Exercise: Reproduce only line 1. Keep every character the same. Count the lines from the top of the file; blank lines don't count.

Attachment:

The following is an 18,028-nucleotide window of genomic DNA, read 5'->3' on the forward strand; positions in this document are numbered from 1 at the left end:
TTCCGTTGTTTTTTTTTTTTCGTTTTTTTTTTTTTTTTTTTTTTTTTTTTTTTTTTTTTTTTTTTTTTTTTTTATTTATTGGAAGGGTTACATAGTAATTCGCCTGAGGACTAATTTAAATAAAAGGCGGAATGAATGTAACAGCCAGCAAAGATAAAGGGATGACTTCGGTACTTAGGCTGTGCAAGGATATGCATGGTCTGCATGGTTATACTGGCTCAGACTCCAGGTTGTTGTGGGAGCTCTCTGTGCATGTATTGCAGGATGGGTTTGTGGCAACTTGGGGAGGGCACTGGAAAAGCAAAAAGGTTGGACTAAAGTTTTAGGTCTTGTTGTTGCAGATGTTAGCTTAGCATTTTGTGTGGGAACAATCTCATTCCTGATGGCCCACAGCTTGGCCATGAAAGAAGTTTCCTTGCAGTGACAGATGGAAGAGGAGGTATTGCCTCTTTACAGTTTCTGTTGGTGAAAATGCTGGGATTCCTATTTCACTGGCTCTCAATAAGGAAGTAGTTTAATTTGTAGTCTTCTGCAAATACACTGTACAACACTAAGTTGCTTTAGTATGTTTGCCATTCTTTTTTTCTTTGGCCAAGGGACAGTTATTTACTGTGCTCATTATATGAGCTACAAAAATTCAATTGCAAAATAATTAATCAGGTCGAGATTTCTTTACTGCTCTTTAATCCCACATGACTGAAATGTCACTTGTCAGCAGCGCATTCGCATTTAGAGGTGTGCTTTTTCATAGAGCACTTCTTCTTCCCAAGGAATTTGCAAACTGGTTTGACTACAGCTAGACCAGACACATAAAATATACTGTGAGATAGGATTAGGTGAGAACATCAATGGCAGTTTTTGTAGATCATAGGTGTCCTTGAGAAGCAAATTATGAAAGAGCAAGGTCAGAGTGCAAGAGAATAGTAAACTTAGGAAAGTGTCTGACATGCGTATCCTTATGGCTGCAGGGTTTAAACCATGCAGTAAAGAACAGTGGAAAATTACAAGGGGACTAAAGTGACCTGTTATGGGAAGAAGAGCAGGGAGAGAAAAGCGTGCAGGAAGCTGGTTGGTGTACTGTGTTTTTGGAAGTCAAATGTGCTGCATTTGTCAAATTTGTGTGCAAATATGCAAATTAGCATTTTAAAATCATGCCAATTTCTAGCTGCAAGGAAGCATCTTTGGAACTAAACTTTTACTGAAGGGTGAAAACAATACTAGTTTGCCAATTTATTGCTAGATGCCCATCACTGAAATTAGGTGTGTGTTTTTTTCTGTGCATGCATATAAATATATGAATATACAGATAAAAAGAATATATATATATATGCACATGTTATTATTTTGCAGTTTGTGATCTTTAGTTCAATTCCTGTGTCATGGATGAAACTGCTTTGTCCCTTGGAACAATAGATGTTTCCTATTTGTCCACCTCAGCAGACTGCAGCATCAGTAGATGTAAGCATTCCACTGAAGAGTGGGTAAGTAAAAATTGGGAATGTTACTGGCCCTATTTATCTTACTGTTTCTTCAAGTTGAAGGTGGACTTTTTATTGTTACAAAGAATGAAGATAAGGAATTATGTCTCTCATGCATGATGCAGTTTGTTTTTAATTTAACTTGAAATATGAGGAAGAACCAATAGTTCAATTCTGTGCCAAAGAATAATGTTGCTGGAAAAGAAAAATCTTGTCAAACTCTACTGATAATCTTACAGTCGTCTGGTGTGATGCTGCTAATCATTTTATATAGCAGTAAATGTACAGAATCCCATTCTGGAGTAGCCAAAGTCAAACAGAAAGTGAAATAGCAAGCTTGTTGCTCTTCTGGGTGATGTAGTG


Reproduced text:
The following is an 18,028-nucleotide window of genomic DNA, read 5'->3' on the forward strand; positions in this document are numbered from 1 at the left end: